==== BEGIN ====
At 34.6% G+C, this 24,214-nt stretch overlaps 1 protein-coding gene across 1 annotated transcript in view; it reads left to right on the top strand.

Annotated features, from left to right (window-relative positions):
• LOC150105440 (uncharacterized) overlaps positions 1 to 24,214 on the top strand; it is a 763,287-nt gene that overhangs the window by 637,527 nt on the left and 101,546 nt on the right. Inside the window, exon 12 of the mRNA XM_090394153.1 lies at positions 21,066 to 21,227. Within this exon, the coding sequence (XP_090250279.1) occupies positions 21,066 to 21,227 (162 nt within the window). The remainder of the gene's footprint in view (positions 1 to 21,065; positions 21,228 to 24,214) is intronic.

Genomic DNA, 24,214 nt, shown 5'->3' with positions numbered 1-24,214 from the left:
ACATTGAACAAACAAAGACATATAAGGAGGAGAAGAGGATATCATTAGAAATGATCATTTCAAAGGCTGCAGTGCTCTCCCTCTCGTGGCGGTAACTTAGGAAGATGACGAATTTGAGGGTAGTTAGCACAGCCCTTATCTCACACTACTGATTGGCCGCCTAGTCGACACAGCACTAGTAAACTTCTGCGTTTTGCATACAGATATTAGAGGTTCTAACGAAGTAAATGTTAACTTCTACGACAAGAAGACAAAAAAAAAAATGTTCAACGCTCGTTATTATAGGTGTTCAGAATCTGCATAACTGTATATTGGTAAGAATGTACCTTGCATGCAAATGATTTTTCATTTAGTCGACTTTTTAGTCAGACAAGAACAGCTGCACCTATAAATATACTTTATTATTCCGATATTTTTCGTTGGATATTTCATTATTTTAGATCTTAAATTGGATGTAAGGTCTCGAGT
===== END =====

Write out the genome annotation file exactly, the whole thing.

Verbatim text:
At 34.6% G+C, this 24,214-nt stretch overlaps 1 protein-coding gene across 1 annotated transcript in view; it reads left to right on the top strand.

Annotated features, from left to right (window-relative positions):
• LOC150105440 (uncharacterized) overlaps positions 1 to 24,214 on the top strand; it is a 763,287-nt gene that overhangs the window by 637,527 nt on the left and 101,546 nt on the right. Inside the window, exon 12 of the mRNA XM_090394153.1 lies at positions 21,066 to 21,227. Within this exon, the coding sequence (XP_090250279.1) occupies positions 21,066 to 21,227 (162 nt within the window). The remainder of the gene's footprint in view (positions 1 to 21,065; positions 21,228 to 24,214) is intronic.

Genomic DNA, 24,214 nt, shown 5'->3' with positions numbered 1-24,214 from the left:
ACATTGAACAAACAAAGACATATAAGGAGGAGAAGAGGATATCATTAGAAATGATCATTTCAAAGGCTGCAGTGCTCTCCCTCTCGTGGCGGTAACTTAGGAAGATGACGAATTTGAGGGTAGTTAGCACAGCCCTTATCTCACACTACTGATTGGCCGCCTAGTCGACACAGCACTAGTAAACTTCTGCGTTTTGCATACAGATATTAGAGGTTCTAACGAAGTAAATGTTAACTTCTACGACAAGAAGACAAAAAAAAAAATGTTCAACGCTCGTTATTATAGGTGTTCAGAATCTGCATAACTGTATATTGGTAAGAATGTACCTTGCATGCAAATGATTTTTCATTTAGTCGACTTTTTAGTCAGACAAGAACAGCTGCACCTATAAATATACTTTATTATTCCGATATTTTTCGTTGGATATTTCATTATTTTAGATCTTAAATTGGATGTAAGGTCTCGAGT